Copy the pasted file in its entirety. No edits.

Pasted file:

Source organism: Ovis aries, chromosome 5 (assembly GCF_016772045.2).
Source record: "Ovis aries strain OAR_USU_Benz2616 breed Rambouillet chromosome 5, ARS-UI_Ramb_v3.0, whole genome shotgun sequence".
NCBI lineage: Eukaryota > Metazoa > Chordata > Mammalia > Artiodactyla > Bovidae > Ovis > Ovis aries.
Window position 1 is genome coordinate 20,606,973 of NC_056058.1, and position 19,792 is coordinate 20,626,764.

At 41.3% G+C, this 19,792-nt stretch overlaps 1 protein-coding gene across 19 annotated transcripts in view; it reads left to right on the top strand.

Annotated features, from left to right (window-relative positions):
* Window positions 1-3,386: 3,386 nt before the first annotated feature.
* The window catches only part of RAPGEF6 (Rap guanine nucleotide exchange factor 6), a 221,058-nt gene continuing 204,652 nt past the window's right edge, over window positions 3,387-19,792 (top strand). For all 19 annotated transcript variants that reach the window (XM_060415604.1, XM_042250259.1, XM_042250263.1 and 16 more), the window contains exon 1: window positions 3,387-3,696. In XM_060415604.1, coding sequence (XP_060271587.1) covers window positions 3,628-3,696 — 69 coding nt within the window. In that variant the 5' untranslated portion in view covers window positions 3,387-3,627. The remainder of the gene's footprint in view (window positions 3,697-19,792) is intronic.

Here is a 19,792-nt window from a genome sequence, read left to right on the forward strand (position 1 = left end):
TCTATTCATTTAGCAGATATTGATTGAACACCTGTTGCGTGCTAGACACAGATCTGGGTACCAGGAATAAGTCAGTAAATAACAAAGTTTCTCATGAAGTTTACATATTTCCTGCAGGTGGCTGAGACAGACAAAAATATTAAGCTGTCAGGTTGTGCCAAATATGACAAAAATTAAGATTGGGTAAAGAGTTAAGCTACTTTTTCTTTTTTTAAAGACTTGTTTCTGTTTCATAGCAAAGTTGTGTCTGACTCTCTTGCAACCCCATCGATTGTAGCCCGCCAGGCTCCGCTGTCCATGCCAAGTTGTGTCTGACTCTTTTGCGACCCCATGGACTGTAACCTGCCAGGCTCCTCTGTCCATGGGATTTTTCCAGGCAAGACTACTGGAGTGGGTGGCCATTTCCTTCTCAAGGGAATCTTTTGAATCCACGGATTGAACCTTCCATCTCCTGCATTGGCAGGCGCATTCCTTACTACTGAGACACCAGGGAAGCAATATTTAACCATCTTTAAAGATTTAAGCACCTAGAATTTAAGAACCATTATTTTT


Source organism: Ovis aries, chromosome 5 (assembly GCF_016772045.2).
Source record: "Ovis aries strain OAR_USU_Benz2616 breed Rambouillet chromosome 5, ARS-UI_Ramb_v3.0, whole genome shotgun sequence".
NCBI lineage: Eukaryota > Metazoa > Chordata > Mammalia > Artiodactyla > Bovidae > Ovis > Ovis aries.
Window position 1 is genome coordinate 20,606,973 of NC_056058.1, and position 19,792 is coordinate 20,626,764.

At 41.3% G+C, this 19,792-nt stretch overlaps 1 protein-coding gene across 19 annotated transcripts in view; it reads left to right on the top strand.

Annotated features, from left to right (window-relative positions):
* Window positions 1-3,386: 3,386 nt before the first annotated feature.
* The window catches only part of RAPGEF6 (Rap guanine nucleotide exchange factor 6), a 221,058-nt gene continuing 204,652 nt past the window's right edge, over window positions 3,387-19,792 (top strand). For all 19 annotated transcript variants that reach the window (XM_060415604.1, XM_042250259.1, XM_042250263.1 and 16 more), the window contains exon 1: window positions 3,387-3,696. In XM_060415604.1, coding sequence (XP_060271587.1) covers window positions 3,628-3,696 — 69 coding nt within the window. In that variant the 5' untranslated portion in view covers window positions 3,387-3,627. The remainder of the gene's footprint in view (window positions 3,697-19,792) is intronic.

Here is a 19,792-nt window from a genome sequence, read left to right on the forward strand (position 1 = left end):
TCTATTCATTTAGCAGATATTGATTGAACACCTGTTGCGTGCTAGACACAGATCTGGGTACCAGGAATAAGTCAGTAAATAACAAAGTTTCTCATGAAGTTTACATATTTCCTGCAGGTGGCTGAGACAGACAAAAATATTAAGCTGTCAGGTTGTGCCAAATATGACAAAAATTAAGATTGGGTAAAGAGTTAAGCTACTTTTTCTTTTTTTAAAGACTTGTTTCTGTTTCATAGCAAAGTTGTGTCTGACTCTCTTGCAACCCCATCGATTGTAGCCCGCCAGGCTCCGCTGTCCATGCCAAGTTGTGTCTGACTCTTTTGCGACCCCATGGACTGTAACCTGCCAGGCTCCTCTGTCCATGGGATTTTTCCAGGCAAGACTACTGGAGTGGGTGGCCATTTCCTTCTCAAGGGAATCTTTTGAATCCACGGATTGAACCTTCCATCTCCTGCATTGGCAGGCGCATTCCTTACTACTGAGACACCAGGGAAGCAATATTTAACCATCTTTAAAGATTTAAGCACCTAGAATTTAAGAACCATTATTTTT